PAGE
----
Which pack do you think will dominate the show-down and get to expand its territory? Which pack will get to feed its pups and pass its genes on to the next generation --traits of harmony that that encourage walking and talking as one? Of course the disjointed pack is the likely one to be eliminated from the gene pool, and not only because they ran into a more together pack, but because they were already a pack in crisis and would continue limping along in a crisis state.

When individuals in the pack choose to function from their egos, they make ego-centered (i.e. independent) decisions, and they often form factions which fall out of sync with the pack. Individuals find themselves stressed and unfulfilled. Pride (the way the ego) becomes a virtue; and humility (the way of the heart) is seen as a character flaw. Tension mounts and fights break out. The pack’s movements become disjointed--if they are even able to decide on functioning together. More and more they return empty-handed from their hunting trips. Rather than moving silently and gracefully in each other's shadows and executing the hunt with the deftness of fingers on a hand, they crash independently through the woods and spook animals before ever getting near them. Even when they do chance upon one, they bumble the effort because they have forgotten how to listen to each other. The circle of one voice has degraded to a hodgepodge of individuals with many voices. These adults raise dysfunctional pups, who grow up to be like their parents and further erode the pack’s integrity.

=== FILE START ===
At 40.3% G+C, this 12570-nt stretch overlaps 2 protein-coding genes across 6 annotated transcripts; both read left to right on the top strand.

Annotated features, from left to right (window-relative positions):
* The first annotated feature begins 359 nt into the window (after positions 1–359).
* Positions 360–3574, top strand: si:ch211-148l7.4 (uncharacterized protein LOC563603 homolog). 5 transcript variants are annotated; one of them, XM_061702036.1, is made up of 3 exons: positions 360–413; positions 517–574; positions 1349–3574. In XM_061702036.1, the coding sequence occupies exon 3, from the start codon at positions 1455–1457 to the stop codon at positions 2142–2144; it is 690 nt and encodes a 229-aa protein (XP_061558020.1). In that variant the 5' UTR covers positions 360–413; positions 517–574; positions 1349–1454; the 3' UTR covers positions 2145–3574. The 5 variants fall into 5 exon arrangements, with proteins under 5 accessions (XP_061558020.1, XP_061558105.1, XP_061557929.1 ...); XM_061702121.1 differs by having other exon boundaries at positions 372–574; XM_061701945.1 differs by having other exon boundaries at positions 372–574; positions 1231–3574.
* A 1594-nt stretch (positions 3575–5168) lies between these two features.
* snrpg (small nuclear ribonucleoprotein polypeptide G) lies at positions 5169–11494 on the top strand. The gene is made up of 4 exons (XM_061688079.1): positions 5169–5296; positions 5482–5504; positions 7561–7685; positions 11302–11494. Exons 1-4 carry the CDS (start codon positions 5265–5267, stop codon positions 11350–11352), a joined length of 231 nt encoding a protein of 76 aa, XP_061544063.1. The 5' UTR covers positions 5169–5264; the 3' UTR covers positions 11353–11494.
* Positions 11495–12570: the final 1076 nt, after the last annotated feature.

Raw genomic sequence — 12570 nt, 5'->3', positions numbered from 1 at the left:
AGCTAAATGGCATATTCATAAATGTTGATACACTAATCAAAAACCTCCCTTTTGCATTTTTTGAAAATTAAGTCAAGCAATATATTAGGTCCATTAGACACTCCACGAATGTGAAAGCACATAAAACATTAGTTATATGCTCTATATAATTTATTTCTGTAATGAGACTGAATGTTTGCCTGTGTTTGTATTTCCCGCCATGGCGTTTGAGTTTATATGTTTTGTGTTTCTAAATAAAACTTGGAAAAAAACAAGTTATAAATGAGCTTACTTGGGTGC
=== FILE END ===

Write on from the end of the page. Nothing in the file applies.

When a pack walks its talk, members can be so in sync with each other that they step precisely in each other’s footprints--so precisely that ten wolves can go by and leave only the track of one. The track is a metaphor for their disturbance: ten animals thinking and acting as one create the disturbance of little more than one animal, whereas ten animals functioning independently create the disturbance of ten animals.


The Return to Oneness

A Circle can be only as strong as its weakest member. If an individual does not place the Circle first, the Circle cannot support the individual--not because it does not want to, but because it cannot afford to. There is no choice in the matter: the individual must either banish herself or the Circle will banish her.

As cruel as Banishment may sound, it is actually the most kind and just thing that could happen. Without this individual, the Circle has a chance to survive; and the individual without her Circle has an opportunity to discover what really matters in life. Her kin, who view her Banishment positively and supportively, send her on her Journey with celebration and their blessing.